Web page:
Client Advisory: COVID-19
Updated: Mar 13, 2020
Amid growing concerns surrounding the Coronavirus pandemic, we have prepared the following recommendations for how municipal employers should manage personnel issues during this time. This pandemic presents us with issues and challenges that have no clear answer under existing statutes, policies or collective bargaining provisions. This memo is intended to address some common concerns that have arisen, but we anticipate there will be other issues that will need to be addressed as this emergency situation continues to evolve.
If you are not a client of Clifford & Kenny, please consult your Town or City Counsel before implementing any new policies or procedures. If you wish to consult with Clifford & Kenny on this or any other matter, please contact us at (781) 924-5796 or submit your inquiry here.
Employees Exhibiting Signs of Illness
If an employee arrives at work exhibiting symptoms of pandemic influenza, employers are permitted to ask the employee to go home. Asking an employee to go home due to risk of pandemic influenza is not a disability-related action under the Americans with Disabilities Act (ADA). Employers should exercise caution when questioning employees about their potential illness. Employers are permitted to ask an employee if they are experiencing influenza-like symptoms or if they have been exposed to pandemic influenza during recent travel. Under the ADA, employers may not ask about medical conditions that may make employees’ especially vulnerable to pandemic influenza or make any other disability-related inquiries. Employers remain obligated to keep employees’ medical information confidential.
Although municipal employers are permitted to ask for a physician’s note from employees returning to work after illness, the Center for Disease Control (CDC) recommends against this practice during a pandemic. Health care providers may be overwhelmed and unable to provide a note, and uninfected employees who were quarantined could be exposed to infection by visiting their health care provider to obtain a doctor’s note.
It is likely that remote work will be necessary in the near future. In order to prepare for this possibility, each Department Head should prepare a list of all of critical functions and identify which duties can be done remotely. Employees who request to work remotely should obtain prior approval from their Department Head. Cities and towns should work with their Information Technology department to ensure that employees who are responsible for critical remote work have the proper access and are able to successfully log in to necessary software.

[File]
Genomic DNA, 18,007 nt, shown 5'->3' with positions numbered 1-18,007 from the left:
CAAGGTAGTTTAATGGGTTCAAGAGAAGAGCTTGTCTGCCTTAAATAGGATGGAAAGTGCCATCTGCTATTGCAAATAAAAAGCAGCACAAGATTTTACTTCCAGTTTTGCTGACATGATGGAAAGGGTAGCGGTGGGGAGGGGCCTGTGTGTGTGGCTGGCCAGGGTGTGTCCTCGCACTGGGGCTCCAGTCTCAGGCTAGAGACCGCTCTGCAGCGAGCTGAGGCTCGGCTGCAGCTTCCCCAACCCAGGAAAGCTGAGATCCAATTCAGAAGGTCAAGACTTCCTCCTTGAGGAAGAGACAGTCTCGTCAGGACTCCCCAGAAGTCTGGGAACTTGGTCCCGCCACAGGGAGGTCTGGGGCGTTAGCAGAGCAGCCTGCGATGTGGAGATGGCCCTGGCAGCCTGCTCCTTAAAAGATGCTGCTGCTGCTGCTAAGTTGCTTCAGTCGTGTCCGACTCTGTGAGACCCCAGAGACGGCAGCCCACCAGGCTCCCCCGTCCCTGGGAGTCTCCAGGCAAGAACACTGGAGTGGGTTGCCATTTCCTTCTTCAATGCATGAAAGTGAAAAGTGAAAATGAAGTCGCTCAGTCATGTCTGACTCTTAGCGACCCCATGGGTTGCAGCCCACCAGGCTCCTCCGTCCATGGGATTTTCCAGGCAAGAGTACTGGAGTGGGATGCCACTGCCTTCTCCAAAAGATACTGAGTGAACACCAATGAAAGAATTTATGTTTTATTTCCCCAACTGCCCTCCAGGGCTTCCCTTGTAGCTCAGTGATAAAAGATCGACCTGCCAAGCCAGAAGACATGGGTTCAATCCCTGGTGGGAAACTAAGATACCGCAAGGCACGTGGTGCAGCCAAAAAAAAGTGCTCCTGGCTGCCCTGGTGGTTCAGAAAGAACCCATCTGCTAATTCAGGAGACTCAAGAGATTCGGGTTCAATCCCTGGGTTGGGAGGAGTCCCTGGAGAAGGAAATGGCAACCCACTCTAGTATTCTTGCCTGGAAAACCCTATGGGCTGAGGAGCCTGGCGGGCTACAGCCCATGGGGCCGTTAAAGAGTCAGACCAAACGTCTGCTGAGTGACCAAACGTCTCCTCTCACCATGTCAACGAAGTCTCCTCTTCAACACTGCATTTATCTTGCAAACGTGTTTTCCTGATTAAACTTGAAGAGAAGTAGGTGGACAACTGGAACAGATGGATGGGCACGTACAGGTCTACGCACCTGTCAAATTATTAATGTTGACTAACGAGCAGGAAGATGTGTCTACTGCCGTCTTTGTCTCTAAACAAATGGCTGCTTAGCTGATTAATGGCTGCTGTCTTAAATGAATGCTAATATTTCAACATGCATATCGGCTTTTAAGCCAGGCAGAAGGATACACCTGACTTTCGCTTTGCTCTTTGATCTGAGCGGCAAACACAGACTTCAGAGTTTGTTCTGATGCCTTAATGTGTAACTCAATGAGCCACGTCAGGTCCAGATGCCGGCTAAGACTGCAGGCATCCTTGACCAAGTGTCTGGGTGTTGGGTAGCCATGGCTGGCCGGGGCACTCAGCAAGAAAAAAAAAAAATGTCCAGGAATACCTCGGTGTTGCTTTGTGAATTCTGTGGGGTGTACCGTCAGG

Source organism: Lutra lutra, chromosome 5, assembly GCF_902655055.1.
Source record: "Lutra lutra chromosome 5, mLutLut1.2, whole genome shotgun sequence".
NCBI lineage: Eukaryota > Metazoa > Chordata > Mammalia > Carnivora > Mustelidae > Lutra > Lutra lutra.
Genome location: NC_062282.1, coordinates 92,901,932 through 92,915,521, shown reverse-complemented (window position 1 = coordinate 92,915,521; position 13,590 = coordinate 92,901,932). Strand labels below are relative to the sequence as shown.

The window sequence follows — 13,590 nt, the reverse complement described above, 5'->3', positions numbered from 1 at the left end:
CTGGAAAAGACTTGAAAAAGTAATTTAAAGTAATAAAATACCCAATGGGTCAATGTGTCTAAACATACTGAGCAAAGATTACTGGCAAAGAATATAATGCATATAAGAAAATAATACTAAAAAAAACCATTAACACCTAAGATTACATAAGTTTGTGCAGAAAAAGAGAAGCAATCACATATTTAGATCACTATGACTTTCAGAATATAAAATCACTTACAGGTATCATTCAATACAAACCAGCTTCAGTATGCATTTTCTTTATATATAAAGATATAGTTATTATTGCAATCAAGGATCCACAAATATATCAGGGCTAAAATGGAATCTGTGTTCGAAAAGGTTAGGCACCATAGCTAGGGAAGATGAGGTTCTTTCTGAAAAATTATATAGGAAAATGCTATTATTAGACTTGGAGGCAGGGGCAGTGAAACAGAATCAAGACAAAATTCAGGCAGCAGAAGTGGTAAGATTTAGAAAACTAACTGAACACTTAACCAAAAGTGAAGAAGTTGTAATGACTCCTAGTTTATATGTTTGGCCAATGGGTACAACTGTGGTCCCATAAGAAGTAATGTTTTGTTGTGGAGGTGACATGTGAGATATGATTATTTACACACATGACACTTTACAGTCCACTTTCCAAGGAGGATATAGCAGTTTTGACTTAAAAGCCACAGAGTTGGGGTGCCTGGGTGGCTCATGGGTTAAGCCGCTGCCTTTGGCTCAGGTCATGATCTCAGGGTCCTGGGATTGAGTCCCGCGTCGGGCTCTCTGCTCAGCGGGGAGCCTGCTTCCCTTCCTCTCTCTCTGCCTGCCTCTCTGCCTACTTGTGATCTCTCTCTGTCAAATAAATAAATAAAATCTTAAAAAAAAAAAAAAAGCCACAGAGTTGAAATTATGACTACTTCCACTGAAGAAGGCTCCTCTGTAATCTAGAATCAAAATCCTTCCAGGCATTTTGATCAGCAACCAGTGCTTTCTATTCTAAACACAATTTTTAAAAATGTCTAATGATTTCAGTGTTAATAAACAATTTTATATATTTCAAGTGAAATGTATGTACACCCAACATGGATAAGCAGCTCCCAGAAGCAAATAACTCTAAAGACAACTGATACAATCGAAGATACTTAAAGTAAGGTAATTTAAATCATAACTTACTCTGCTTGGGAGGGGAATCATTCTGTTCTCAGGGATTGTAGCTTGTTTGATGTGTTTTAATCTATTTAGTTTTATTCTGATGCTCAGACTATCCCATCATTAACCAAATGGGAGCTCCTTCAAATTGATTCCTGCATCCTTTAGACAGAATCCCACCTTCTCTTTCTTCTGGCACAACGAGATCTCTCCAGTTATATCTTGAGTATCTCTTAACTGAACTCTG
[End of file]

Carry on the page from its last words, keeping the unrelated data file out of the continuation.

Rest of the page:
Sick Leave and Other Paid Time Off
Employees will be taking time off from work for reasons that may not be specifically addressed under existing personnel policies or provisions of the relevant collective bargaining agreement. While it is clear that an employee who is ill can take time off from work using sick leave, employees under quarantine who are asymptomatic should also be given access to sick leave. Many collective bargaining agreements contain provisions limiting use of sick leave for a family member that is ill, or what is commonly referred to as “family sick leave.” We recommend that employers consult with union leadership and discuss a temporary waiver or suspension of such limitations, with an acknowledgment that such waiver or suspension does not constitute a past practice or precedent.
We anticipate that some employees may not be comfortable coming to work in a public building due to possible exposure, even if they are not sick or under quarantine. As is the case with family sick leave, employers may wish to adopt temporary modifications to policies or collective bargaining provisions to allow for such absences.
We recommend opening an informal dialogue with the leadership of all municipal unions at the earliest opportunity. Issues involving use of sick leave or other paid time off will arise, as will issues relating to the closure of public offices. Union leadership will also have legitimate concerns about employee safety and possible exposure. Establishing and maintaining a dialogue with union leadership during this crisis will help to avoid conflict.
Claims for injured-on-duty benefits under G.L. Ch. 41 § 111F should be evaluated on a case-by-case basis. Municipalities should not make any broad presumptions as to whether employee illnesses are job-related.
The Family and Medical Leave Act (FMLA)
The Family and Medical Leave Act (FMLA) contains specific provisions relating to the current pandemic. As a general rule, the FMLA must be applied consistently to all employees on leave for a serious medical condition or to care for a qualifying family member who has such a condition. Quarantines, whether voluntary or compulsory, are not necessarily covered under the FMLA, in the absence of a documented serious medical condition. If employers are considering issuing FMLA notices to employees absent from work during this emergency, we recommend that you contact us before issuing such notices.
As always, please feel free to contact us with any questions or concerns on this or any other matter.